Coming to the end of Dashboard Week, on day 5 we worked with data on Formula One racing. Off we went back into the world of Tableau!

See other posts in my Dashboard Week series:

I am not a fan of sports. Facing the Grand Prix data, I had feelings similar to when I worked on my viz for The Data School’s final interview in December. The data we had back then was on Big Bash League cricket games. Out of the two weeks I had to work on my viz, I spent the entire first week researching everything I could find about the BBL. If you’re curious, take a look at how that one turned out over on my Tableau Public profile.

Data exploration

On top of my professed unfamiliarity with Formula One, I was already both physically and mentally exhausted from earlier in the week. At this point I had worked on one viz each day for four days straight. Come Friday morning, I struggled immensely trying to pick apart the 14 tables in this Formula One dataset.

Formula One racing data model…?

At the start, I planned to go through the fields within each of the tables and take note of which of these fields I may want to use to put together a story. However, with the sheer number of fields across all 14 tables and the limited time I had, it proved to be akin to boiling the ocean (as Coach David likes to say). While I did process and load all of the tables into Power BI (yes, that’s right) in an attempt to sort out some sort of data model, even this proved infeasible. As is evident from the spider web you see above – where only the primary and foreign keys are shown and many more fields have been hidden.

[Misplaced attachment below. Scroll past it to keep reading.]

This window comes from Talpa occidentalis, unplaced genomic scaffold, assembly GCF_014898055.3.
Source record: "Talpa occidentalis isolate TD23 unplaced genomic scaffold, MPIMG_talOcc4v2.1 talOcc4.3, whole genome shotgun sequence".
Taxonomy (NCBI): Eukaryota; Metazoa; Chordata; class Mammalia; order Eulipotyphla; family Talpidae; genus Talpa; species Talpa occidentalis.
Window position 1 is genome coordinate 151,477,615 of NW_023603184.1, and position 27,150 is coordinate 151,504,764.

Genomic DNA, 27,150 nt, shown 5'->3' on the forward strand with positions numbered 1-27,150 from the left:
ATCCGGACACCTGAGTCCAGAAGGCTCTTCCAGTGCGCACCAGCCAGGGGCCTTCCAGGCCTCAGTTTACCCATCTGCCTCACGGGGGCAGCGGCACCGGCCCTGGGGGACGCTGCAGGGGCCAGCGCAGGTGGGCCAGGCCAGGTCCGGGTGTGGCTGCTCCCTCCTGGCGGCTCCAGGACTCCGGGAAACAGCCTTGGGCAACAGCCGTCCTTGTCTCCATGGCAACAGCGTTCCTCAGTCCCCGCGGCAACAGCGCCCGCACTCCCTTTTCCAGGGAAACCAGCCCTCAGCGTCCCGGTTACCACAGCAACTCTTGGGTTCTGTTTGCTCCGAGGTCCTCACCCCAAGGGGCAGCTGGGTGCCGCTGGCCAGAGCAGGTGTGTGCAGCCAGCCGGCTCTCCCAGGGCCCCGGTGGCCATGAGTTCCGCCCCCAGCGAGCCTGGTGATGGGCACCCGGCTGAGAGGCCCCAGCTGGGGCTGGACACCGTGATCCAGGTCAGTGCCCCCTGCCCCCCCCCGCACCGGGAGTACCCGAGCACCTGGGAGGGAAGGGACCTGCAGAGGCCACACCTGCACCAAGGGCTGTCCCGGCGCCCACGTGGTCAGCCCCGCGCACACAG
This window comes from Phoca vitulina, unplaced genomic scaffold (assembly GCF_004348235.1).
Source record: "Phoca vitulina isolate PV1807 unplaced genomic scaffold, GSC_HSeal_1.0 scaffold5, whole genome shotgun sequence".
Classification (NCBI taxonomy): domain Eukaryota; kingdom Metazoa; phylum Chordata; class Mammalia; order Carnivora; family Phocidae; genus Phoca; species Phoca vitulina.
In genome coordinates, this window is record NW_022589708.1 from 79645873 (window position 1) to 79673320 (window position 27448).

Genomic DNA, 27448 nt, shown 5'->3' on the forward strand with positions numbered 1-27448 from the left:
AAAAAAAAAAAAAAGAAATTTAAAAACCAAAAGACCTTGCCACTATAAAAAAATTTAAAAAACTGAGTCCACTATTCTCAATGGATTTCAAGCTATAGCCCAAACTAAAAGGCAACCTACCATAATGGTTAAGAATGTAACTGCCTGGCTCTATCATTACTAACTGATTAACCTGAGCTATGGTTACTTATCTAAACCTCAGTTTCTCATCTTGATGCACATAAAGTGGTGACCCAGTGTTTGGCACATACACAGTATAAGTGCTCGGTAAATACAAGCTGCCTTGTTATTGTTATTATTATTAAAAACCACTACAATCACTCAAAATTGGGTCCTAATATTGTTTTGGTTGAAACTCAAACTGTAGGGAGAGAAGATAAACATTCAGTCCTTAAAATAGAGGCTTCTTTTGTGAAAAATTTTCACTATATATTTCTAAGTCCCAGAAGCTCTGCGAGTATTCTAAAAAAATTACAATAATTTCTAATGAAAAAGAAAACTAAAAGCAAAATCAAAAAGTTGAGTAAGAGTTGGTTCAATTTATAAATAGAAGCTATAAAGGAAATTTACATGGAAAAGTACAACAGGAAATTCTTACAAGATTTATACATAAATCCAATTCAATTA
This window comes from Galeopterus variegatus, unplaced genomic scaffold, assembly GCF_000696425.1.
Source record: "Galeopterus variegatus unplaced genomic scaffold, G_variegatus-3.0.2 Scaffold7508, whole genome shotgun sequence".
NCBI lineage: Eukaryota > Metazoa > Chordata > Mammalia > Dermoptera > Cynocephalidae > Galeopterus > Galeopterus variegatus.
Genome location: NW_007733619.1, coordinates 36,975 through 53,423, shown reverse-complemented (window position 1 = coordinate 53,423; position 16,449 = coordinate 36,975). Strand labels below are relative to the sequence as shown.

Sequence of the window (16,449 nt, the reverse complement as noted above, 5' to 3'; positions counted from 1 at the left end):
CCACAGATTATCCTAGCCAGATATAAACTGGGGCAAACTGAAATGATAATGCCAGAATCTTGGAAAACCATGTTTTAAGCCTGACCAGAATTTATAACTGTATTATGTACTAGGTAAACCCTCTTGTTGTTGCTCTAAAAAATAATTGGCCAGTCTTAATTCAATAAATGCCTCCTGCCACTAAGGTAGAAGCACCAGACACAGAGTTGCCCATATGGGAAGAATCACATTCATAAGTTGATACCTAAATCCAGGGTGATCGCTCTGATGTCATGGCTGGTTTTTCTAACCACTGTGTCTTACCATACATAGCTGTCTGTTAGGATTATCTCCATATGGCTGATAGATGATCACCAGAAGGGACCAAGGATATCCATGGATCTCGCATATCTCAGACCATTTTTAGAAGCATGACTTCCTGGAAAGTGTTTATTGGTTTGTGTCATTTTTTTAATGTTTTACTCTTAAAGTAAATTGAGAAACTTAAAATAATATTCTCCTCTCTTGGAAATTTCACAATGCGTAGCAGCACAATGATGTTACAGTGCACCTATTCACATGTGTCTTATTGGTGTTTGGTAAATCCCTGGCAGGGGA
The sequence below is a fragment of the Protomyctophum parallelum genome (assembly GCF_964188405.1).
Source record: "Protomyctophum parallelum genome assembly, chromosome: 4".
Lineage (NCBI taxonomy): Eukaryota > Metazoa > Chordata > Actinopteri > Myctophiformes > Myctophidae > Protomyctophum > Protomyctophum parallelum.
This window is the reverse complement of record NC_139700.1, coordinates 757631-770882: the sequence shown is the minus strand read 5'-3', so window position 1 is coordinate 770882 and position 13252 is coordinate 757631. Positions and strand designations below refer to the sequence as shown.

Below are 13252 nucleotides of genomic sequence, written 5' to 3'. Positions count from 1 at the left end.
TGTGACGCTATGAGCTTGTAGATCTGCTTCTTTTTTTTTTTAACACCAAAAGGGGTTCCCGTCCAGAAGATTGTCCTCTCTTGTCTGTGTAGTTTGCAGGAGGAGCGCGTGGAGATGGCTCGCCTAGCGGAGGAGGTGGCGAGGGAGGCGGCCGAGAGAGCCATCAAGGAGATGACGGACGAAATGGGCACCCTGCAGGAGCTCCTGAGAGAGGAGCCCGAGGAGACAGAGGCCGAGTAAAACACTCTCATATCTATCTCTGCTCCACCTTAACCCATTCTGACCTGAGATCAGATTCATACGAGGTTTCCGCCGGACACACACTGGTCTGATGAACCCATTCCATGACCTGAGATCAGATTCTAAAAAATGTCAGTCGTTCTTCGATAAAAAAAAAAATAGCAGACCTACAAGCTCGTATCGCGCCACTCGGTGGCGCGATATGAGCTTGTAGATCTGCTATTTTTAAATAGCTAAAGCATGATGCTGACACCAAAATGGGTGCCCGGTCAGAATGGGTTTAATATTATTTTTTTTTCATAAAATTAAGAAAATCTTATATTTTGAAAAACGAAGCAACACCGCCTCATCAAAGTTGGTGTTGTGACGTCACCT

Deciding on the focus of my viz

All that is to say, for timeboxing purposes I decided to pick one particular Grand Prix to look into – the Japanese Grand Prix. Because I’ve always been fascinated by Japan (would love to go there someday!). In particular, I was intrigued by one of the three circuits in Japan, namely the Suzuka Circuit, since it’s known for being one of the more difficult circuits in Formula One racing.

Long story short, there wasn’t much of the story that I could find in the data within a span of a few hours on Friday, before presentation time hit at 3 pm. If I had more time I’d like to gather more data and compare the relative difficulties of the different circuits in Formula One racing, in terms of altitude, number of turns, etc.

And, naturally, it wouldn’t be me if I didn’t throw a spanner in the works by submitting myself to some sort of technical challenge in the course of things (no pun intended). This time I stumbled upon the spatial data for circuits and a tutorial on using the Google Maps API to retrieve elevation data, so I did just that for the Suzuka Circuit for a nice map at the bottom of my viz.

Alteryx workflow

Here’s my Alteryx workflow:

Alteryx workflow for mapping the Suzuka Circuit and retrieving elevation data from the Google Maps API (part 1)

Alteryx workflow for mapping the Suzuka Circuit and retrieving elevation data from the Google Maps API (part 2)

Tableau viz

Have a look at my viz on Tableau Public:

Vincent Ging Ho Yim
Author: Vincent Ging Ho Yim

Vincent has always enjoyed learning new things as well as finding elegant and efficient solutions to problems since childhood. He studied linguistics at university and has subsequently worked in theatre lighting and broadcast captioning. In his previous job he found his passion working with data and decided to pursue a change in career. In his spare time he likes reading, learning languages (both human and programming ones) and playing Pic-a-Pix and sudoku. He loves laksa, sushi and burritos.